When he arrived in Atka, the Church of Saint Nicholas had not yet been built. So, with his own hands Father Jacob constructed a large tent (Acts 18:3) in which he conducted the services. For Father Jacob the services of the Church were life: life for his people and life for himself. It was in the worship of God that he found both strength and joy. Later he would transport this tent with him on his missionary journeys, and like Moses in the wilderness, the grace of God was found wherever this tent was taken (Num 4:1 ff; 10:17 ff). 
 
When his first six months had ended (end of 1829), Father Jacob recorded that he had baptized 16, chrismated 442, married 53 couples, and buried 8. 
 
Once the church was constructed, Father Jacob turned his attention to the building of a school in which the children would learn to read and write both Russian and Unangan Aleut. The Russian American Company provided some of the support initially, with the students providing the remainder. This continued until 1841, when it was reorganized as a parish school and ties with the company ceased. Father Jacob proved to be a talented educator and translator whose students became distinguished Aleut leaders in the next generation. 
 
 . . . He labored over the creation of an adequate alphabet for the Unangan-Aleut language, and the translation of the Holy Scriptures and other appropriate literature into that language. Saint Innocent praised the young pastor for his holiness of life, his teaching, and for continuing this work of translating which he, himself, had begun earlier among the native peoples. After fifteen years of service, Father Jacob was awarded the Nabedrennik, Kamilavka, and Gold Cross. Later, he would be made Archpriest and receive the Order of Saint Anna.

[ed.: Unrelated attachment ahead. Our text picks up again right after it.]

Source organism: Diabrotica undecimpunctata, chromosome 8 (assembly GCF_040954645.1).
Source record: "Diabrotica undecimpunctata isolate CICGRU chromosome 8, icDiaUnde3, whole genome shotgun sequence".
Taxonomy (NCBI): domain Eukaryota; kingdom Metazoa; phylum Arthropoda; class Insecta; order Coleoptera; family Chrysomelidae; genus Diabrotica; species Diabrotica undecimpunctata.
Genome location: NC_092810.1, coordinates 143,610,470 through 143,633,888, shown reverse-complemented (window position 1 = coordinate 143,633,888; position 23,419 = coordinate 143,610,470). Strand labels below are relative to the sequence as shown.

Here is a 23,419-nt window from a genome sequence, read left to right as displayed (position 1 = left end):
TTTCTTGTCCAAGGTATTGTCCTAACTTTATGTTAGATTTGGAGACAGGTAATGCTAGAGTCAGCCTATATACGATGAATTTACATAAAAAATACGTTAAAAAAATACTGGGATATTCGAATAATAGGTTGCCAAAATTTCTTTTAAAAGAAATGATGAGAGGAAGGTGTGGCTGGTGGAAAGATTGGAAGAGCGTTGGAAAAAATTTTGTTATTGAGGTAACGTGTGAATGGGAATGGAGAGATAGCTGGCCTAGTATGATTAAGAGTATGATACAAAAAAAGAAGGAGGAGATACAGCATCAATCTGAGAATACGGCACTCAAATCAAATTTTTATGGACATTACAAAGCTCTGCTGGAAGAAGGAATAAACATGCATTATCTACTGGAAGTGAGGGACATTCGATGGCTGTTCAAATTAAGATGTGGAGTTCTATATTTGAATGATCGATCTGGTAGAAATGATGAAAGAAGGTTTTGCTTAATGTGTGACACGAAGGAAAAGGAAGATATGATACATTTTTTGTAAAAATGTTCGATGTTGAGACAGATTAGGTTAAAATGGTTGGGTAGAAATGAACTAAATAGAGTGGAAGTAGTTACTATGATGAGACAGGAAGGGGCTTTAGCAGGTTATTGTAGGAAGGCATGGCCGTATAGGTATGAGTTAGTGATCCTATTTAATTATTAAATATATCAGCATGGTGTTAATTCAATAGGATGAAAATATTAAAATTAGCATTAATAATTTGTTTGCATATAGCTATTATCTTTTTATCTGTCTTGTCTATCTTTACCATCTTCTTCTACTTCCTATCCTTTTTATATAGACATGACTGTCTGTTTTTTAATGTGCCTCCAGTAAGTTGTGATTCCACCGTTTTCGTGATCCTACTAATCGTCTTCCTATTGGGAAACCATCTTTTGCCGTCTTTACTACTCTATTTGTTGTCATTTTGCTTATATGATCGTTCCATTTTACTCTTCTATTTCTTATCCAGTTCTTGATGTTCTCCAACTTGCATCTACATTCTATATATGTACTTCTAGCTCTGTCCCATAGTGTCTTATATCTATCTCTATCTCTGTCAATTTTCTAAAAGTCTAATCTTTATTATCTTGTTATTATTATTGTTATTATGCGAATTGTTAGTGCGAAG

These ecclesiastical awards do not tell of the personal sufferings of this warrior for Christ. In March of 1836, his precious wife, Anna, died of cancer; his home burned to the ground in July of 1836; and his dear father, Yegor, died of an undetermined illness in 1837. Who can utter the depth of sorrow felt by this God-pleaser? Yet he lifted up his voice with that ancient sufferer and cried, “shall we indeed accept good from God and shall we not accept adversity? In all this he did not sin with his lips” (Job 2:10). In his journal Father Jacob attributed all to “the Will of Him whose Providence and Will are inscrutable and whose actions toward men are incomprehensible.” He patiently endured hardships and sufferings like the Holy Apostle Paul. He saw in these misfortunes not a Victory by the hater of men’s souls (i.e. the devil) but a call from God to even greater spiritual struggles. With this in mind, Father Jacob petitioned his ruling bishop to return to Irkutsk in order to enter the monastic life. A year later, word reached him that permission was granted contingent upon the arrival of a replacement. None ever came. 
 
Instead, Bishop Innocent soon came to Atka and asked Father Jacob to accompany him on a voyage by ship to Kamchatka. Who can know the heavenly discourse enjoyed by these two lovers of Christ as they traveled over the waves? This, however, is clear, the holy archpastor was able to accomplish three things in Father Netsvetov. Firstly, he applied the healing salve of the Spirit with words of comfort; secondly, he dissuaded Father Jacob from entering the monastery; and thirdly, he revealed to the godly priest the true plan of the Savior for his life, that he ‘might preach (Christ) among the Gentiles” (Gal. 1: 16) deep in the Alaskan interior. Father Jacob continued to serve his far-flung flock of the Atka parish until December 30, 1844. A new zeal had taken hold of him, and it was then that Saint Innocent appointed him to head the new Kvikhpak Mission in order to bring the light of Christ to the people of the Yukon. Here, aided by two young Creole assistants, Innokentii Shayashnikov and Konstantin Lukin, together with his young nephew, Vasilii Netsvetov, Father Jacob “settled’ in the wilderness of Alaska.